Monday, June 13, 2016

When pigs fly, cats and dogs consort together, and dolphins frolic in Port Angeles Harbor

Photos of Common Dolphins in Port Angeles Harbor.  Courtesy of the Island Adventures blog.

Today Island Adventures posted a blog describing sightings of common dolphins in Port Angeles Harbor, which was picked up and pushed back out on the Feiro Marine Life Center Facebook page. First off, were these really Common Dolphins (Delphinus delphis)?  I really have no idea, and I would presume and hope that the folks on the Island Adventures boat would know quite a better than I would.  There is apparently some confusion about this species on the west coast, with at least one source saying they don't occur on the west coast, but others saying that there is.  I suppose they also might be Pacific White-sided Dolphins, which would be rare but not unheard of, at least in this general area?   Regardless, I am going to assume that these were common the end it doesn't really matter for my purposes.

Common Dolphins are typically associated with slightly warmer water than we are accustomed to here, and so these photos caught my attention, since just last week I was discussing elevated seawater temperatures with my colleague Eric Grossman, who was mentioning how warm the water was up near his home in Bellingham Bay.  This led me to remember that a few years back, when I was working on a climate change impacts assessment for the Olympic Coast National Marine Sanctuary, I put together some Matlab scripts to automate the download and analysis of temperature data collected at NOAA tide stations.  So I decided to run my old scripts again.

The NOAA tide gauge in Port Townsend, WA.  Image courtesy of NOAA

So this script downloads the entire available record of hourly temperature measurements from a NOAA tide guage (see the photo above of the P.T. gauge, located on the ferry dock in Port Townsend).  In most cases temperature is recorded a few feet below the surface.  In some cases the record is incomplete or short, but for some of our stations in our area the record typically goes back to the mid-to-late 1990's and can be fairly complete (i.e. no major gaps).  Lets look at a selection of those, starting with Seattle:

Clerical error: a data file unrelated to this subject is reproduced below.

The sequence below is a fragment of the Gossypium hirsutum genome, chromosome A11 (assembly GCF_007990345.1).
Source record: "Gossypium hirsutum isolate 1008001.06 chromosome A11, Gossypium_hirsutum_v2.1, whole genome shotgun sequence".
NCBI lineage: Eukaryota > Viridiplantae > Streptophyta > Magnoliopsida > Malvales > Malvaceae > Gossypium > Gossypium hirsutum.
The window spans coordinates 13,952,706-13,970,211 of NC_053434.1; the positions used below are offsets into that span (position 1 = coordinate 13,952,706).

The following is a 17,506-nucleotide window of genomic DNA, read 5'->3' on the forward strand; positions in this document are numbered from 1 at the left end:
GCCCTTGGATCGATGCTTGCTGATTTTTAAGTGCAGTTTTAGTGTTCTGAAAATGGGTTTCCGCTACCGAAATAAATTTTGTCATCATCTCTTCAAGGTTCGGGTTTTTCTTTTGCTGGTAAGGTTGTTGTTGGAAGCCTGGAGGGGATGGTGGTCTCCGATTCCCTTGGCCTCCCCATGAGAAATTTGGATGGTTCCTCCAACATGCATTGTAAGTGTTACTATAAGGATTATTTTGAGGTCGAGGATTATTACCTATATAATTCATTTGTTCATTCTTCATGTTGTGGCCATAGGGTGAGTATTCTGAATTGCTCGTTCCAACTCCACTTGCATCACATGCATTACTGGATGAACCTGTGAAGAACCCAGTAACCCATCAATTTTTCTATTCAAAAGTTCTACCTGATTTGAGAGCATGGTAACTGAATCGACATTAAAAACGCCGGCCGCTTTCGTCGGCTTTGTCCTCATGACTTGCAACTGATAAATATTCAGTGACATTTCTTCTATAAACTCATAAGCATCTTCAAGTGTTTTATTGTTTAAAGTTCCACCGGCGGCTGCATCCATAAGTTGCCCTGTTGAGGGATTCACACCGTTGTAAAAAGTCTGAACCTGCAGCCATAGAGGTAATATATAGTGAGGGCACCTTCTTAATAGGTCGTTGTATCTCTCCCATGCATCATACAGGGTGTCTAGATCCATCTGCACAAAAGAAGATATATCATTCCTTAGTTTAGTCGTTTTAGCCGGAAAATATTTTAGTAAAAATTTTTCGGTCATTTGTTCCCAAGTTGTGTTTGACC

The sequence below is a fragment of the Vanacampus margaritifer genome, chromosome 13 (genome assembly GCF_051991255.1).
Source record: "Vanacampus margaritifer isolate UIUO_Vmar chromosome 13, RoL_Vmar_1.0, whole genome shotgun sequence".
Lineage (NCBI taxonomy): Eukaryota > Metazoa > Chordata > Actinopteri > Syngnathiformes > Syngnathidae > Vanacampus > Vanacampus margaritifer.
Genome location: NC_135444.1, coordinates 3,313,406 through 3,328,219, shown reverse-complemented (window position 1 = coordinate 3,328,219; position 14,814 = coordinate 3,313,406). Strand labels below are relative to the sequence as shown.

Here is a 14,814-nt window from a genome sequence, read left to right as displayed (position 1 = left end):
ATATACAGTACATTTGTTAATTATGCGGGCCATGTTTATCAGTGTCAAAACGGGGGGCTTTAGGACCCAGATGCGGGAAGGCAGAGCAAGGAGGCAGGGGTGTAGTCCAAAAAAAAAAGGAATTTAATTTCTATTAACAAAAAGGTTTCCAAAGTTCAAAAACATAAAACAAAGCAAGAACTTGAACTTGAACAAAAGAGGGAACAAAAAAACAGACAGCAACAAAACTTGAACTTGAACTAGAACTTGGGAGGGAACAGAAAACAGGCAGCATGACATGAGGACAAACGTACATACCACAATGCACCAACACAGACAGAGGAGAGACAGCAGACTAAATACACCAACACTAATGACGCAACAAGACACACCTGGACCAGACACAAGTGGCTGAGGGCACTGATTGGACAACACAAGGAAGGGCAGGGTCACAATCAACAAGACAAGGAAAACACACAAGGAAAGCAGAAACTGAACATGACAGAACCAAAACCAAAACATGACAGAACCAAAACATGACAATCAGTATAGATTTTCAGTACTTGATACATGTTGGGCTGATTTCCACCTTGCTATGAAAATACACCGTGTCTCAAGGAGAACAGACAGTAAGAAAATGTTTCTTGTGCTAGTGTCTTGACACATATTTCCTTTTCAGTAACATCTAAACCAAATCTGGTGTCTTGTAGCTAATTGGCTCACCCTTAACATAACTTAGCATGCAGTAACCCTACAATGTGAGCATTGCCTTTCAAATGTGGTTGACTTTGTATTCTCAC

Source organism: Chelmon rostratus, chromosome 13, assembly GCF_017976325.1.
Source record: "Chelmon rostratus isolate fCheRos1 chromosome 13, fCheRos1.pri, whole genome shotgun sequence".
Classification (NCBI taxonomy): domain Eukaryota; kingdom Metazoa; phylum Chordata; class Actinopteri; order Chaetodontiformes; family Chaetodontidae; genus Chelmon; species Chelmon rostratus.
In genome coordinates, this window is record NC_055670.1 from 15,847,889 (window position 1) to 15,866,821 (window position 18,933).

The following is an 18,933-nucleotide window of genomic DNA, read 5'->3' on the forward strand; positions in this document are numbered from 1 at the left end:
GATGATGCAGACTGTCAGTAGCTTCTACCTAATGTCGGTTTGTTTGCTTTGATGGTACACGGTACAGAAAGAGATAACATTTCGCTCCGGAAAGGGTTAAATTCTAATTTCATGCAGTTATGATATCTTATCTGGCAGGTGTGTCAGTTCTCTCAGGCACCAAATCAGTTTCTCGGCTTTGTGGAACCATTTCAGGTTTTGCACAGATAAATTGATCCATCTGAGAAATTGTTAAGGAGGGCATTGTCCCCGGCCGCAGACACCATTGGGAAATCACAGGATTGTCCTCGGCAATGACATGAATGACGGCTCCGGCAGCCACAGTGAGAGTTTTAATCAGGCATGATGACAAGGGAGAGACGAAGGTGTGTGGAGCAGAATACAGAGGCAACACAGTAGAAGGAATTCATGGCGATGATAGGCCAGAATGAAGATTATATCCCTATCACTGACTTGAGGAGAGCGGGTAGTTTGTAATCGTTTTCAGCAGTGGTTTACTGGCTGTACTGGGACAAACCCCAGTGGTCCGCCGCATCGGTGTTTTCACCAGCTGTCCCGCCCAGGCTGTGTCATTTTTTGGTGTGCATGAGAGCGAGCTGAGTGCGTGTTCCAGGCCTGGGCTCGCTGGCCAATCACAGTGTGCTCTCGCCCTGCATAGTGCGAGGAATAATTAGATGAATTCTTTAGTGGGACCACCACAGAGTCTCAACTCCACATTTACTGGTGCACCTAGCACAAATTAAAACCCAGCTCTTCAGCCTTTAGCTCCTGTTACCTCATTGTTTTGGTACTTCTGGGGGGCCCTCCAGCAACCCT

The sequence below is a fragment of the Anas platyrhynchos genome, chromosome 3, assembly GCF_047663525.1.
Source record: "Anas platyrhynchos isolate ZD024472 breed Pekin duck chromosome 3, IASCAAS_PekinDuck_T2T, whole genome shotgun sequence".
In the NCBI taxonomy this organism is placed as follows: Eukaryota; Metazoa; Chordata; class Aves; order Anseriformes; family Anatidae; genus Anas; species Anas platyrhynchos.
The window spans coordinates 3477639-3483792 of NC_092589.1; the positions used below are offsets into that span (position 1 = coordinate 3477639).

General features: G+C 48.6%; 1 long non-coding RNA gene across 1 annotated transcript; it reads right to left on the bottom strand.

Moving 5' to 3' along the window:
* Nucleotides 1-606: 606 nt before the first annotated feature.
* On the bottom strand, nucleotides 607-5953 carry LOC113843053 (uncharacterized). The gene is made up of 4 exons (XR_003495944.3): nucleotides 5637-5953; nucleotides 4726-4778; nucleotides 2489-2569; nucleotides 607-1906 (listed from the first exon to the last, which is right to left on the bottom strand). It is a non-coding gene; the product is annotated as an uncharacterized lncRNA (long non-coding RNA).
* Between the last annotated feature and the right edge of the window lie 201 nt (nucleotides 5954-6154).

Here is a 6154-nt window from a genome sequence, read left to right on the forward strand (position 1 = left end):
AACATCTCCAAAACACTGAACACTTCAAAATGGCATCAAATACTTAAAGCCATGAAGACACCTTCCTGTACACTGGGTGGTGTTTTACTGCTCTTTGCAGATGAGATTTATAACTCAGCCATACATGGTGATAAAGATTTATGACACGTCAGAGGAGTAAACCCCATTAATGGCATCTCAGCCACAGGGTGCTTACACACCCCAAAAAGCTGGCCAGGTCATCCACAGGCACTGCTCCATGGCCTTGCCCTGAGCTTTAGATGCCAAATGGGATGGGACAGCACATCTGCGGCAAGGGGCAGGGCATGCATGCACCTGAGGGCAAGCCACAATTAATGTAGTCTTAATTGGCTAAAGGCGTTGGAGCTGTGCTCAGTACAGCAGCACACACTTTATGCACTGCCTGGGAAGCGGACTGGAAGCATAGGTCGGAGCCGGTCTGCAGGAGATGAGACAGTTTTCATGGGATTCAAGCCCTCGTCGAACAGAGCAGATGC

First, Seattle (above).  So what you are seeing here is the average monthly seawater temperature in blue, and then in red the anomaly from the monthly average.  In this case I've specifically defined the anomaly as being the deviation from the monthly average for the period from 1999-2008, for consistency with the "Marine Water Condition Index" used in Puget Sound.  Focus on the red line.  What this tells us is that seawater temperatures have been hovering around 1C above average since late 2014 (when the "blob" came ashore), after you account for and remove our "usual" annual signal (i.e. warm in summer, cold in winter).  
And its not just a Seattle thing.  The record above is from Port Townsend, Washington, where you see much the same signal.  Note how very warm the last two winters were in particular!
The signal is quite a bit more muted in Port Angeles (above; i.e. the anomalies are as large, but not as unprecedented in the record) and on the outer coast (Toke Point, shown below).  My take is that this is a reflection of just a great degree of water temperature variability as you move out of the Strait to the outer coast:

The record above is from Toke Point, at the mouth of Willapa Bay.  Note as well that on the outer coast the average temperatures are much warmer in general than in the inland waters. Back to the point, though...and moving on to a different way of looking at these data:
Above is a different way of looking at these data, shown here for Port Angeles - every hourly measurement available plotted together on an annualized axis.  I've bolded the temps from this year to show where they sit in the "usual" pattern.  Last year is also highlighted with the heavier blue line...also very warm.  So whats clear here is that the last two years in Port Angeles have been pretty warm when you put the whole record into context.  The real winner, though, in looking at these water temperature data though is up in Cherry Point, near the Canadian border:

The anomalies suggested here are so huge as to be unbelievable.  Is this true?  It certainly is consistent with Eric saying that "its warm"...but this is quite something.  Below are this year and last year's hourly data plotted together...really gives you a sense for how dramatically warm it is compared to the last 20 years, at least during the non-summer months:

So, circling back.  Common Dolphins in Port Angeles Harbor?  Are these dolphins taking advantage of these warm conditions to move into new space in the Salish Sea?